E3 Prices, Business Fluctuations, and Cycles
Activist stabilization policy and inflation : the Taylor rule in the 1970s
- A number of recent studies have suggested that activist stabilization policy rules responding to inflation and the output gap can attain simultaneously a low and stable rate of inflation as well as a high degree of economic stability. The foremost example of such a strategy is the policy rule proposed by Taylor (1993). In this paper, I demonstrate that the policy settings that would have been suggested by this rule during the 1970s, based on real-time data published by the U.S. Commerce Department, do not greatly differ from actual policy during this period. To the extent macroeconomic outcomes during this period are considered unfavorable, this raises questions regarding the usefulness of this strategy for monetary policy. To the extent the Taylor rule is believed to provide a reasonable guide to monetary policy, this finding raises questions regarding earlier critiques of monetary policy during the 1970s.
Monetary factors and inflation in Japan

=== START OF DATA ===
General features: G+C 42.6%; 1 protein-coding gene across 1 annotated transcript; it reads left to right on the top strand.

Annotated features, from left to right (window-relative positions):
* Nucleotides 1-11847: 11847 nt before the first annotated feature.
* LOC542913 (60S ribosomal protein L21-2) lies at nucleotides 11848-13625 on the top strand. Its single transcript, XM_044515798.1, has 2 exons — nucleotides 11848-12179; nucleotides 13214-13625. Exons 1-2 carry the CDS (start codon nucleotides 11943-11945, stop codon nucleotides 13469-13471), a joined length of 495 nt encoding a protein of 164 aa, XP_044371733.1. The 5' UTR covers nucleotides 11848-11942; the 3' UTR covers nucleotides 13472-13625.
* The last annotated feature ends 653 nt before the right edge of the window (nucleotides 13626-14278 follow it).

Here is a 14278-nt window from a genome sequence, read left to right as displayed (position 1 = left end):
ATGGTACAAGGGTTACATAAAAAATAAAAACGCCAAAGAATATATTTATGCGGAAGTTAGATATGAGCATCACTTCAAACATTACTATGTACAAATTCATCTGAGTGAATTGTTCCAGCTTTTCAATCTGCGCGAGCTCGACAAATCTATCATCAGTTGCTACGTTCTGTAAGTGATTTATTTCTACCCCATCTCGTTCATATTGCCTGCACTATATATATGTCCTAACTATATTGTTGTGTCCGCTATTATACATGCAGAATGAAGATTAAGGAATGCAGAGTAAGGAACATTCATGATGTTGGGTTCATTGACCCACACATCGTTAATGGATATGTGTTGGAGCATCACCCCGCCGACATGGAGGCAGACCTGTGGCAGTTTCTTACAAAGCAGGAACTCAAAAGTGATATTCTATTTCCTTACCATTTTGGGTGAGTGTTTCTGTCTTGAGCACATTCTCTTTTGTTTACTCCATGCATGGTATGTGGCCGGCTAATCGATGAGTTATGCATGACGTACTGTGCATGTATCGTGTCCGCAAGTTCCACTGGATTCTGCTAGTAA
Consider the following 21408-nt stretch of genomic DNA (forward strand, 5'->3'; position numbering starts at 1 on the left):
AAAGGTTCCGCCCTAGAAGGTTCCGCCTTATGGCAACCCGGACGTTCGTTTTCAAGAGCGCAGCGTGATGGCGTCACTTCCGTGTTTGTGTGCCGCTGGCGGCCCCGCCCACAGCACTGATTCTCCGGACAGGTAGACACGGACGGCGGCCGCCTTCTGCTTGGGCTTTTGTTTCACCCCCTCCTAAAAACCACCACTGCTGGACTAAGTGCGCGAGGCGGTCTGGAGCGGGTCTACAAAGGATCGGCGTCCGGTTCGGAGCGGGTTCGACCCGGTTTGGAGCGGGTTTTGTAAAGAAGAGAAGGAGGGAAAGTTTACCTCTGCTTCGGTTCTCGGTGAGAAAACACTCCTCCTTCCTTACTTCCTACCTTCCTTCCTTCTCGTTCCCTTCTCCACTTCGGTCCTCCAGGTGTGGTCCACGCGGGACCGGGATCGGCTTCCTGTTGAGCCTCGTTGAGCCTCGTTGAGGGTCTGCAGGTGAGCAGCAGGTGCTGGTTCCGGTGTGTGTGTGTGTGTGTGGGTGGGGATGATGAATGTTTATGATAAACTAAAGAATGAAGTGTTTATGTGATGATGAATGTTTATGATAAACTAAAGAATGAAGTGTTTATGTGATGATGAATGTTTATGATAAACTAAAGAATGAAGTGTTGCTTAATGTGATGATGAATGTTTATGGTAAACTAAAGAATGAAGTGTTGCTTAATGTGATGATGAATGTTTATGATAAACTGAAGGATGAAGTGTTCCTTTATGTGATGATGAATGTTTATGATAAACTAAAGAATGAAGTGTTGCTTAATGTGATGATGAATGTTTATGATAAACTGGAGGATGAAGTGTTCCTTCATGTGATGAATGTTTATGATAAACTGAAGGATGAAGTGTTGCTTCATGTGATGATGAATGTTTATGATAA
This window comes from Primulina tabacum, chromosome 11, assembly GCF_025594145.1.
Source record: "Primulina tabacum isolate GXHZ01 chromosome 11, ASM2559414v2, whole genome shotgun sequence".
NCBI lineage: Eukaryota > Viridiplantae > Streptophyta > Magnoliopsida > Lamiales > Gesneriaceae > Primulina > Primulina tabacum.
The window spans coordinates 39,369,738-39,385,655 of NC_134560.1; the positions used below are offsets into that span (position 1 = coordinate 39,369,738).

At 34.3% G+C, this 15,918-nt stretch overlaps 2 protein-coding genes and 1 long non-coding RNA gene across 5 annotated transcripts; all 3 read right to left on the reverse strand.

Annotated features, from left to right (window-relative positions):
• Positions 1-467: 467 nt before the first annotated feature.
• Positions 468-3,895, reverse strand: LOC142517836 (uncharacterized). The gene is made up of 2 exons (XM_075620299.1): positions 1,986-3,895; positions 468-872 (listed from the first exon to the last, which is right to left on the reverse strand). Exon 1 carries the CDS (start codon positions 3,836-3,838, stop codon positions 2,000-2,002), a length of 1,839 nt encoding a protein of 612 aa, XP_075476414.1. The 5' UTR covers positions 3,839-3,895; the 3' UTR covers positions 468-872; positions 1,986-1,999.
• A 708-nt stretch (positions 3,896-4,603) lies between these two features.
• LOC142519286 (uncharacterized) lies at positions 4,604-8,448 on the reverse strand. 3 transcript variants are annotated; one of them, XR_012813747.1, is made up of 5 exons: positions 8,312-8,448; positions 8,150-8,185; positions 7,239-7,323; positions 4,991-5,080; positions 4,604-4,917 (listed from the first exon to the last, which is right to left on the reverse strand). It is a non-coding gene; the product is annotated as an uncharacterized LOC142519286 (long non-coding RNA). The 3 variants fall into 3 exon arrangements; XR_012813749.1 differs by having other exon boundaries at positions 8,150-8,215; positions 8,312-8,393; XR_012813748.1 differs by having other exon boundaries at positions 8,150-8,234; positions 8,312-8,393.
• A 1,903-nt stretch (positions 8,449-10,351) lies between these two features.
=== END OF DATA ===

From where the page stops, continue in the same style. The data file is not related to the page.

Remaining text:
- Recently, the Bank of Japan outlined a “two perspectives” approach to the conduct of monetary policy that focuses on risks to price stability over different time horizons. Interpreting this as pertaining to different frequency bands, we use band spectrum regression to study the determination of inflation in Japan. We find that inflation is related to money growth and real output growth at low frequencies and the output gap at higher frequencies. Moreover, this relationship reflects Granger causality from money growth and the output gap to inflation in the relevant frequency bands. Keywords: spectral regression, frequency domain, Phillips curve, quantity theory. JEL Numbers: C22, E3, E5
Credit risk transfers and the macroeconomy
- The recent financial crisis highlighted the limits of the "originate to distribute" model of banking, but its nexus with the macroeconomy remains unexplored. I build a business cycle model with banks engaging in credit risk transfer (CRT) under informational externalities. Markets for CRT provide liquidity insurance to banks, but the emergence of a pooling equilibrium can also impair the banks’ monitoring incentives. In normal times and in face of standard macro shocks the insurance benefits of CRT prevail and the business cycle is stabilized. In face of financial/liquidity shocks the extent of informational asymmetries is larger and the business cycle is amplified. The macro model with CRT can also reproduce well a number of macro and banking statistics over the period of rapid growth of this banks’ business model.